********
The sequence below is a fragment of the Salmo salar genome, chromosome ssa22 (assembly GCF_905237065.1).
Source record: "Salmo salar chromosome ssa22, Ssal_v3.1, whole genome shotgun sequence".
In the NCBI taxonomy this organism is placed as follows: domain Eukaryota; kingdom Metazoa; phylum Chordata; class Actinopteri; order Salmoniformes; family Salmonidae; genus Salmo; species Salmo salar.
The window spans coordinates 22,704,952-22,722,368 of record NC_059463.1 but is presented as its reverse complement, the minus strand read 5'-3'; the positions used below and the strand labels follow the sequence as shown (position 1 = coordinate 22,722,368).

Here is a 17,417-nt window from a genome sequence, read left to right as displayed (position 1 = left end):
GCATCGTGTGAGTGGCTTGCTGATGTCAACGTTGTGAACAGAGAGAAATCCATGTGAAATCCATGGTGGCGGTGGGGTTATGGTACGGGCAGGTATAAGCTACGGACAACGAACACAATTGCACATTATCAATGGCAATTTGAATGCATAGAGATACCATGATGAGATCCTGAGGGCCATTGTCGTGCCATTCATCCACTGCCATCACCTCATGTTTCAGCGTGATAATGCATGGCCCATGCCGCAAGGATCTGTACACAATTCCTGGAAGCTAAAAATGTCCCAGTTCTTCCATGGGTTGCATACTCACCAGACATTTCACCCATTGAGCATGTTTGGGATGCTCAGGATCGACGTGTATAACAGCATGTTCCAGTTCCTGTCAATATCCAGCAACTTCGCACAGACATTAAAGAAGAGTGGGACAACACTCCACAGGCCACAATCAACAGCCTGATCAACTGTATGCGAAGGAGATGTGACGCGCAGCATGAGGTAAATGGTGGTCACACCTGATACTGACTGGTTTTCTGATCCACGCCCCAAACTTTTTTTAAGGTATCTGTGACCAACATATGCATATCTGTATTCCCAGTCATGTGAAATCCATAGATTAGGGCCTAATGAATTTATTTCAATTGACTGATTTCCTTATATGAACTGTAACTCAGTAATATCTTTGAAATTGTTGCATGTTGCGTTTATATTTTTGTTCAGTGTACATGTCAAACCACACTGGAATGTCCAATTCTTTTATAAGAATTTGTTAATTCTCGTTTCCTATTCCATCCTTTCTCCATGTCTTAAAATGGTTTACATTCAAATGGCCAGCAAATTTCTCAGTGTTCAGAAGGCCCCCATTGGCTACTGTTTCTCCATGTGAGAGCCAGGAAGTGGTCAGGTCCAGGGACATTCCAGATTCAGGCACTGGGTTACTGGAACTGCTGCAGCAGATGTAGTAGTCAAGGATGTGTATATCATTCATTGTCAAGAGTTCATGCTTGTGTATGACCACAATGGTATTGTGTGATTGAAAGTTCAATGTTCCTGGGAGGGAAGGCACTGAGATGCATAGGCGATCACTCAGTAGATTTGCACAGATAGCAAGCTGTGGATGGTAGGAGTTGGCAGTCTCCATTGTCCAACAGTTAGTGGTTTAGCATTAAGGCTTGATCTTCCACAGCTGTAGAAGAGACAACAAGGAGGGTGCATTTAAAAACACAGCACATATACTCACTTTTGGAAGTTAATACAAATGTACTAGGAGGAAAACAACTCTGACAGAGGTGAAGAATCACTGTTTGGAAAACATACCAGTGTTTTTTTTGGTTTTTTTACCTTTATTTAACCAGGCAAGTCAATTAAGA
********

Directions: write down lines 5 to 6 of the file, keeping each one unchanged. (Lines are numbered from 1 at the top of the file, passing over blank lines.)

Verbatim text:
Here is a 17,417-nt window from a genome sequence, read left to right as displayed (position 1 = left end):
GCATCGTGTGAGTGGCTTGCTGATGTCAACGTTGTGAACAGAGAGAAATCCATGTGAAATCCATGGTGGCGGTGGGGTTATGGTACGGGCAGGTATAAGCTACGGACAACGAACACAATTGCACATTATCAATGGCAATTTGAATGCATAGAGATACCATGATGAGATCCTGAGGGCCATTGTCGTGCCATTCATCCACTGCCATCACCTCATGTTTCAGCGTGATAATGCATGGCCCATGCCGCAAGGATCTGTACACAATTCCTGGAAGCTAAAAATGTCCCAGTTCTTCCATGGGTTGCATACTCACCAGACATTTCACCCATTGAGCATGTTTGGGATGCTCAGGATCGACGTGTATAACAGCATGTTCCAGTTCCTGTCAATATCCAGCAACTTCGCACAGACATTAAAGAAGAGTGGGACAACACTCCACAGGCCACAATCAACAGCCTGATCAACTGTATGCGAAGGAGATGTGACGCGCAGCATGAGGTAAATGGTGGTCACACCTGATACTGACTGGTTTTCTGATCCACGCCCCAAACTTTTTTTAAGGTATCTGTGACCAACATATGCATATCTGTATTCCCAGTCATGTGAAATCCATAGATTAGGGCCTAATGAATTTATTTCAATTGACTGATTTCCTTATATGAACTGTAACTCAGTAATATCTTTGAAATTGTTGCATGTTGCGTTTATATTTTTGTTCAGTGTACATGTCAAACCACACTGGAATGTCCAATTCTTTTATAAGAATTTGTTAATTCTCGTTTCCTATTCCATCCTTTCTCCATGTCTTAAAATGGTTTACATTCAAATGGCCAGCAAATTTCTCAGTGTTCAGAAGGCCCCCATTGGCTACTGTTTCTCCATGTGAGAGCCAGGAAGTGGTCAGGTCCAGGGACATTCCAGATTCAGGCACTGGGTTACTGGAACTGCTGCAGCAGATGTAGTAGTCAAGGATGTGTATATCATTCATTGTCAAGAGTTCATGCTTGTGTATGACCACAATGGTATTGTGTGATTGAAAGTTCAATGTTCCTGGGAGGGAAGGCACTGAGATGCATAGGCGATCACTCAGTAGATTTGCACAGATAGCAAGCTGTGGATGGTAGGAGTTGGCAGTCTCCATTGTCCAACAGTTAGTGGTTTAGCATTAAGGCTTGATCTTCCACAGCTGTAGAAGAGACAACAAGGAGGGTGCATTTAAAAACACAGCACATATACTCACTTTTGGAAGTTAATACAAATGTACTAGGAGGAAAACAACTCTGACAGAGGTGAAGAATCACTGTTTGGAAAACATACCAGTGTTTTTTTTGGTTTTTTTACCTTTATTTAACCAGGCAAGTCAATTAAGA